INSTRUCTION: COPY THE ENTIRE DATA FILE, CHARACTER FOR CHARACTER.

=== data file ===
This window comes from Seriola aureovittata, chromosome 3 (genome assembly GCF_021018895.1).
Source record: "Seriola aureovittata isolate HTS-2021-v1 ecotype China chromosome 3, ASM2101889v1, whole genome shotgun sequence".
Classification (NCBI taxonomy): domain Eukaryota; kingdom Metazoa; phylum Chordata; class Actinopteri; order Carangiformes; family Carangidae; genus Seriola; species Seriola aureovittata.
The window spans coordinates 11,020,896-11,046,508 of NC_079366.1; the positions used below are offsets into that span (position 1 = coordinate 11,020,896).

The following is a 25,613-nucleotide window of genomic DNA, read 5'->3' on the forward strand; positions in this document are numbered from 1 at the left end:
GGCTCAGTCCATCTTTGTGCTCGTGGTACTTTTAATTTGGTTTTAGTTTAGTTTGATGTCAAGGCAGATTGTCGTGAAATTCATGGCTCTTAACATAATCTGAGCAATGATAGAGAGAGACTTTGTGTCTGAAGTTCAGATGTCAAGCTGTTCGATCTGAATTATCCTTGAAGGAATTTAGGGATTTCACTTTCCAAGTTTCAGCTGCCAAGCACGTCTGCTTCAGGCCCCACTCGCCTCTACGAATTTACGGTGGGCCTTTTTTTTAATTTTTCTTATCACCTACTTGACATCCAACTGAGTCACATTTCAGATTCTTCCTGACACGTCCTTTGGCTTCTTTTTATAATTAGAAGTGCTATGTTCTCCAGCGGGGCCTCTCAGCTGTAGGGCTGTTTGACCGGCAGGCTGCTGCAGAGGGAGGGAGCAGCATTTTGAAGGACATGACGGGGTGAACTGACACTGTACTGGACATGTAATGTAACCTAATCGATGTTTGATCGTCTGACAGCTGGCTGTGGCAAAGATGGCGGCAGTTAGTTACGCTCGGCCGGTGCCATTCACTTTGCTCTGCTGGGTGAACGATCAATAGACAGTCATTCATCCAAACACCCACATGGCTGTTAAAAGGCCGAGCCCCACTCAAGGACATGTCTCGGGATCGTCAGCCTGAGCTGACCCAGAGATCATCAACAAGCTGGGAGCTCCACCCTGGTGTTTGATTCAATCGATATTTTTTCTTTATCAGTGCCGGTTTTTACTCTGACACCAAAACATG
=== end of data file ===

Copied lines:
This window comes from Seriola aureovittata, chromosome 3 (genome assembly GCF_021018895.1).
Source record: "Seriola aureovittata isolate HTS-2021-v1 ecotype China chromosome 3, ASM2101889v1, whole genome shotgun sequence".
Classification (NCBI taxonomy): domain Eukaryota; kingdom Metazoa; phylum Chordata; class Actinopteri; order Carangiformes; family Carangidae; genus Seriola; species Seriola aureovittata.
The window spans coordinates 11,020,896-11,046,508 of NC_079366.1; the positions used below are offsets into that span (position 1 = coordinate 11,020,896).

The following is a 25,613-nucleotide window of genomic DNA, read 5'->3' on the forward strand; positions in this document are numbered from 1 at the left end:
GGCTCAGTCCATCTTTGTGCTCGTGGTACTTTTAATTTGGTTTTAGTTTAGTTTGATGTCAAGGCAGATTGTCGTGAAATTCATGGCTCTTAACATAATCTGAGCAATGATAGAGAGAGACTTTGTGTCTGAAGTTCAGATGTCAAGCTGTTCGATCTGAATTATCCTTGAAGGAATTTAGGGATTTCACTTTCCAAGTTTCAGCTGCCAAGCACGTCTGCTTCAGGCCCCACTCGCCTCTACGAATTTACGGTGGGCCTTTTTTTTAATTTTTCTTATCACCTACTTGACATCCAACTGAGTCACATTTCAGATTCTTCCTGACACGTCCTTTGGCTTCTTTTTATAATTAGAAGTGCTATGTTCTCCAGCGGGGCCTCTCAGCTGTAGGGCTGTTTGACCGGCAGGCTGCTGCAGAGGGAGGGAGCAGCATTTTGAAGGACATGACGGGGTGAACTGACACTGTACTGGACATGTAATGTAACCTAATCGATGTTTGATCGTCTGACAGCTGGCTGTGGCAAAGATGGCGGCAGTTAGTTACGCTCGGCCGGTGCCATTCACTTTGCTCTGCTGGGTGAACGATCAATAGACAGTCATTCATCCAAACACCCACATGGCTGTTAAAAGGCCGAGCCCCACTCAAGGACATGTCTCGGGATCGTCAGCCTGAGCTGACCCAGAGATCATCAACAAGCTGGGAGCTCCACCCTGGTGTTTGATTCAATCGATATTTTTTCTTTATCAGTGCCGGTTTTTACTCTGACACCAAAACATG